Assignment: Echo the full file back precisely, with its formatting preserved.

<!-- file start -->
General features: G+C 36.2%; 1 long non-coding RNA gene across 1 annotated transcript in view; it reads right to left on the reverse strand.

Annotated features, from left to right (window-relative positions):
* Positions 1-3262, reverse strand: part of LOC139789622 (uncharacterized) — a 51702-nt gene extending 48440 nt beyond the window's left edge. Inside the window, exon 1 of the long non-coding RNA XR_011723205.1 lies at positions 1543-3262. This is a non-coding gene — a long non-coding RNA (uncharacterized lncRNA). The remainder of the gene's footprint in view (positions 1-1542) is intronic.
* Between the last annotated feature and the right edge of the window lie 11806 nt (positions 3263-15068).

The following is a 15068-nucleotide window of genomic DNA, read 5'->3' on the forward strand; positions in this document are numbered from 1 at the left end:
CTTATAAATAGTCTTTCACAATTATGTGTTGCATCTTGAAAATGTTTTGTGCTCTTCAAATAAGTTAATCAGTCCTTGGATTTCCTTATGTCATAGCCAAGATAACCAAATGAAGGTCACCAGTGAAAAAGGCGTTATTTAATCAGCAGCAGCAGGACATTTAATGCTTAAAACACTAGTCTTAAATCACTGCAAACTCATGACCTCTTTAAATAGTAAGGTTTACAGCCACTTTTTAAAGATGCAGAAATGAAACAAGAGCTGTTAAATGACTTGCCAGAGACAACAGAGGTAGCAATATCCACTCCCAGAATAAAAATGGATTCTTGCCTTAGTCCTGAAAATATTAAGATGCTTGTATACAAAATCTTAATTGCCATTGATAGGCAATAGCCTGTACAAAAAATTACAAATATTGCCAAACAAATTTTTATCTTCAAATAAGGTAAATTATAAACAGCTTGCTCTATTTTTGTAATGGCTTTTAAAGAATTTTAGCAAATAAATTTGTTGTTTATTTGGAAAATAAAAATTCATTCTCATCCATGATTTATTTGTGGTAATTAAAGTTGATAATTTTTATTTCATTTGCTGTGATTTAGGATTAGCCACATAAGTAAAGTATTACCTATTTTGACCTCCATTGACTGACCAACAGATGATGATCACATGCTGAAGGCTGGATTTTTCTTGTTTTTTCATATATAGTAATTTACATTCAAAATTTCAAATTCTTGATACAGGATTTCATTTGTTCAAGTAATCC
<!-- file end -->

General features: G+C 36.2%; 1 long non-coding RNA gene across 1 annotated transcript in view; it reads right to left on the reverse strand.

Annotated features, from left to right (window-relative positions):
* Positions 1-3262, reverse strand: part of LOC139789622 (uncharacterized) — a 51702-nt gene extending 48440 nt beyond the window's left edge. Inside the window, exon 1 of the long non-coding RNA XR_011723205.1 lies at positions 1543-3262. This is a non-coding gene — a long non-coding RNA (uncharacterized lncRNA). The remainder of the gene's footprint in view (positions 1-1542) is intronic.
* Between the last annotated feature and the right edge of the window lie 11806 nt (positions 3263-15068).

The following is a 15068-nucleotide window of genomic DNA, read 5'->3' on the forward strand; positions in this document are numbered from 1 at the left end:
CTTATAAATAGTCTTTCACAATTATGTGTTGCATCTTGAAAATGTTTTGTGCTCTTCAAATAAGTTAATCAGTCCTTGGATTTCCTTATGTCATAGCCAAGATAACCAAATGAAGGTCACCAGTGAAAAAGGCGTTATTTAATCAGCAGCAGCAGGACATTTAATGCTTAAAACACTAGTCTTAAATCACTGCAAACTCATGACCTCTTTAAATAGTAAGGTTTACAGCCACTTTTTAAAGATGCAGAAATGAAACAAGAGCTGTTAAATGACTTGCCAGAGACAACAGAGGTAGCAATATCCACTCCCAGAATAAAAATGGATTCTTGCCTTAGTCCTGAAAATATTAAGATGCTTGTATACAAAATCTTAATTGCCATTGATAGGCAATAGCCTGTACAAAAAATTACAAATATTGCCAAACAAATTTTTATCTTCAAATAAGGTAAATTATAAACAGCTTGCTCTATTTTTGTAATGGCTTTTAAAGAATTTTAGCAAATAAATTTGTTGTTTATTTGGAAAATAAAAATTCATTCTCATCCATGATTTATTTGTGGTAATTAAAGTTGATAATTTTTATTTCATTTGCTGTGATTTAGGATTAGCCACATAAGTAAAGTATTACCTATTTTGACCTCCATTGACTGACCAACAGATGATGATCACATGCTGAAGGCTGGATTTTTCTTGTTTTTTCATATATAGTAATTTACATTCAAAATTTCAAATTCTTGATACAGGATTTCATTTGTTCAAGTAATCC